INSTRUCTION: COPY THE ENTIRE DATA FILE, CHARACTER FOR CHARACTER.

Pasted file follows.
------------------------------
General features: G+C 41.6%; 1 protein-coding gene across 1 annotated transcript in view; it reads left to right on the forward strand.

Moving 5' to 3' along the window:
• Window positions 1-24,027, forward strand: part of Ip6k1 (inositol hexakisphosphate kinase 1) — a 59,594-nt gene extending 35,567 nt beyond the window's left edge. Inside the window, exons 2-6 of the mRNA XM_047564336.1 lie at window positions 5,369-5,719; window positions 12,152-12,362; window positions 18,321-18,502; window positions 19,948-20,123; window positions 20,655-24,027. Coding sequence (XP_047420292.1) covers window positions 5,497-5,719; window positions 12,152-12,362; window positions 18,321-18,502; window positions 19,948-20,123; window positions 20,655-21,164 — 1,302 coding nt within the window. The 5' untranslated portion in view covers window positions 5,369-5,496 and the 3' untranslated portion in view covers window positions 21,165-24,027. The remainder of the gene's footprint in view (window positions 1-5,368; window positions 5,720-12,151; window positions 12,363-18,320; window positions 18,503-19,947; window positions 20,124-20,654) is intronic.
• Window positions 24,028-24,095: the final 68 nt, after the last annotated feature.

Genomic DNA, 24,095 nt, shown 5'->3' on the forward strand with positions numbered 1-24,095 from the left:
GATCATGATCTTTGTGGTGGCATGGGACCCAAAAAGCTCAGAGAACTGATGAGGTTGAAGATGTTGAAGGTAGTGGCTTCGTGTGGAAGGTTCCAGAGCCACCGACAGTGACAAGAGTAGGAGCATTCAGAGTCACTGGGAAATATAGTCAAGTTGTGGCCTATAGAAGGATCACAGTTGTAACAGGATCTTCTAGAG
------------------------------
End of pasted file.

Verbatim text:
General features: G+C 41.6%; 1 protein-coding gene across 1 annotated transcript in view; it reads left to right on the forward strand.

Moving 5' to 3' along the window:
• Window positions 1-24,027, forward strand: part of Ip6k1 (inositol hexakisphosphate kinase 1) — a 59,594-nt gene extending 35,567 nt beyond the window's left edge. Inside the window, exons 2-6 of the mRNA XM_047564336.1 lie at window positions 5,369-5,719; window positions 12,152-12,362; window positions 18,321-18,502; window positions 19,948-20,123; window positions 20,655-24,027. Coding sequence (XP_047420292.1) covers window positions 5,497-5,719; window positions 12,152-12,362; window positions 18,321-18,502; window positions 19,948-20,123; window positions 20,655-21,164 — 1,302 coding nt within the window. The 5' untranslated portion in view covers window positions 5,369-5,496 and the 3' untranslated portion in view covers window positions 21,165-24,027. The remainder of the gene's footprint in view (window positions 1-5,368; window positions 5,720-12,151; window positions 12,363-18,320; window positions 18,503-19,947; window positions 20,124-20,654) is intronic.
• Window positions 24,028-24,095: the final 68 nt, after the last annotated feature.

Genomic DNA, 24,095 nt, shown 5'->3' on the forward strand with positions numbered 1-24,095 from the left:
GATCATGATCTTTGTGGTGGCATGGGACCCAAAAAGCTCAGAGAACTGATGAGGTTGAAGATGTTGAAGGTAGTGGCTTCGTGTGGAAGGTTCCAGAGCCACCGACAGTGACAAGAGTAGGAGCATTCAGAGTCACTGGGAAATATAGTCAAGTTGTGGCCTATAGAAGGATCACAGTTGTAACAGGATCTTCTAGAG